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Beth Cortez-Neavel is a contributing reporter covering Travis County for the Austin Monitor. Beth works in words, data, photography and radio. She's a long-time Austinite living in the District 1 area.
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District 10’s Gallo to focus on transparency in 2015
District 10 City Council Member Sheri Gallo was sworn in Tuesday evening, along with the rest of Austin’s new 10-1 Council.
Gallo, a longtime resident of the area, boasts a 35-year background in residential real estate and a legacy of civic engagement through her involvement with the Settlement Club, the Housing Authority of Austin and various parent-teacher associations.
Gallo beat out Mandy Dealey in the December runoff election with 58 percent of the vote, and as determined by a pull-the-colored-marble-from-a-bag lottery process reminiscent of a child’s game, will be serving a two-year term. Regardless of term length, she said she is ecstatic to be a part of this year’s Council.
When she recently returned from vacation, Gallo said she stepped off the airplane, got down to the baggage claim area at the Austin Bergstrom International Airport, and then it dawned on her: “I looked around and thought, ‘Oh my gosh, I’m on the City Council!’ It was a bizarre place for it to hit,” she said.
The Austin Monitor spoke with Gallo before her inauguration about her primary goal to create more transparency in the Council process.
One of Gallo’s priorities, which the new City Council will address today, is changing the Council’s format to be more accessible to the public and more respectful of the constituents’ time.
More than a few Council members have shown frustration with the process in the past, Gallo said. The meetings lasted too long — some ran until 3 a.m. — and many decisions on new resolutions were made late at night.
“It’s very disrespectful to expect people to be somewhere in the middle of the night when they have work and they have families,” Gallo said.
She said she sensed there was also frustration with who had input on certain resolutions. “[Citizens] wanted to be involved in a discussion… and often when they spoke at the Thursday meeting, they felt like the deal had already been done. The decisions had already been made,” Gallo said.
To remedy this, Gallo said she and the Council will work to shift agenda items to other meetings and create Council committees — where a few members preside and most of the discussion and public work on a resolution happens — for issues that don’t have enough open discussion.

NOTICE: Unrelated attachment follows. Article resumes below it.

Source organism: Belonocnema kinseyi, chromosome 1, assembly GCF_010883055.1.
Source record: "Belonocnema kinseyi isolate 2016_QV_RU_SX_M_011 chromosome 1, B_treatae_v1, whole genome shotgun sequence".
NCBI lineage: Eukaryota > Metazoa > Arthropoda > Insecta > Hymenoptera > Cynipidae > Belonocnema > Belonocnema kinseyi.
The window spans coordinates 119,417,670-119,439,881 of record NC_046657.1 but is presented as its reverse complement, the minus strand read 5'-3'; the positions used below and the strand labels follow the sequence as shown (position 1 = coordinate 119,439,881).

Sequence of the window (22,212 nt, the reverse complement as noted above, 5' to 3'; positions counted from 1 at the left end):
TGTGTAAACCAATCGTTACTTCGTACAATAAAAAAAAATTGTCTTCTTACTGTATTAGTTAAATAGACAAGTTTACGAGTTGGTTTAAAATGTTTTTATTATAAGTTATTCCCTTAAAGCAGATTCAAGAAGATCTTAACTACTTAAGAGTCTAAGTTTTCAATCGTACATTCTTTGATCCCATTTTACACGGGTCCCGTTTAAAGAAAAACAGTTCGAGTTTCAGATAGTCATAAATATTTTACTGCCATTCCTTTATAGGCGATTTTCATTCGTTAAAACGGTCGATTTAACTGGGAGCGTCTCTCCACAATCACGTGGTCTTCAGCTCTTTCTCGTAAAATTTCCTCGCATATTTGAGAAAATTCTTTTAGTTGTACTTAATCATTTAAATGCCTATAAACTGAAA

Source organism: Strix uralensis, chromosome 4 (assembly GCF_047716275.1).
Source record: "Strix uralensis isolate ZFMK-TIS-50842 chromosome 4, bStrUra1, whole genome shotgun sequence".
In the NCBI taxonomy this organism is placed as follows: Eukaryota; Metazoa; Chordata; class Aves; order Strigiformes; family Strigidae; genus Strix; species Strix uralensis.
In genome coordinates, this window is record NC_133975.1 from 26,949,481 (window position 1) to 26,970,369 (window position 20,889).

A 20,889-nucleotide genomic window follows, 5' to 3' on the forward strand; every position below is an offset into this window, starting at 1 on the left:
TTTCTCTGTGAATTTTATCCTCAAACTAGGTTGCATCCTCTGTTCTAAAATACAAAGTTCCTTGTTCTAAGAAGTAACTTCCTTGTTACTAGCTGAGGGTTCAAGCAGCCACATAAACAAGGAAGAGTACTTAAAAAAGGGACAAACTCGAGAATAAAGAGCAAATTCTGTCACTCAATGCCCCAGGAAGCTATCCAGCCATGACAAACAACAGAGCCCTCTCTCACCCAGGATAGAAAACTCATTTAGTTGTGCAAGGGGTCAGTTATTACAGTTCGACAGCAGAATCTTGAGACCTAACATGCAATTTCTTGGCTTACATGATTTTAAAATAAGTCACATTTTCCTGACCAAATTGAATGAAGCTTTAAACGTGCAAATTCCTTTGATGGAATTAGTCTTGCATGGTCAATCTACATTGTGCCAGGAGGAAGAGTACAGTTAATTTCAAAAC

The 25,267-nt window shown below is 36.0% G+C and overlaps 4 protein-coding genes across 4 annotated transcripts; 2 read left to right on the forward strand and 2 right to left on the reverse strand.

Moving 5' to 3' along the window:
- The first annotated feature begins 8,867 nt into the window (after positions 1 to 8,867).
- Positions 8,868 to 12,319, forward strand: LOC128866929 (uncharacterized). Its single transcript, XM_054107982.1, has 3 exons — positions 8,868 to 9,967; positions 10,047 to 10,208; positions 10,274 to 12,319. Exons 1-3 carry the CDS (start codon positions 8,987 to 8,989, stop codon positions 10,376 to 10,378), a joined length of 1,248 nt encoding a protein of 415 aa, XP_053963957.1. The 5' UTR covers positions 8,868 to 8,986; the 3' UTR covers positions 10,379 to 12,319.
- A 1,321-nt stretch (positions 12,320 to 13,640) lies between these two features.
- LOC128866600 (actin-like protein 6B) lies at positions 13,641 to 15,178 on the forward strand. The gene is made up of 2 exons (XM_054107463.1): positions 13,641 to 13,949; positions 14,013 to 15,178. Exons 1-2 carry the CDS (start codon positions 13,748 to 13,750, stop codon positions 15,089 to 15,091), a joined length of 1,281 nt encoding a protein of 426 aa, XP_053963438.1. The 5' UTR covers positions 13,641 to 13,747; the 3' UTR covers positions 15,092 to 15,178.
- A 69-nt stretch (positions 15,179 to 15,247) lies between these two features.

Gallo said her staff is also working to keep communication and information between her office and District 10 more transparent by creating a district-wide website.
The site will most likely be linked off the main City of Austin website and will host information and events from neighborhood associations, schools in the district and the Council. Gallo staff member Tina Cannon, who also ran for the position but didn’t make it to the runoffs, will be in charge of the design, and the project will be funded by Gallo’s Council member budget.
Gallo said it will “really be a resource for District 10 and hopefully enable communication.”
Gallo said she’s also looking forward to zeroing in on neighborhood development and transportation issues in the district, but the site is her first priority for the new year.
As far as pulling the white two-year-term marble out of the lottery bag?
“I think we’ll get a lot done [in two years],” she said. “The time is just going to go by really quickly.”
Photo courtesy of The Hall Monitor
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Key Players & Topics In This Article
Austin City Council: The Austin City Council is the body with legislative purview over the City of Austin. It offers policy direction, while the office of the City Manager implements administrative actions based on those policies. Until 2012, the body contained seven members, including the city's Mayor, all elected at-large. In 2012, City of Austin residents voted to change that system and now 10 members of the Council are elected based on geographic districts. The Mayor continues to be elected at-large.
Sheri Gallo: Austin City Council member who represents District 10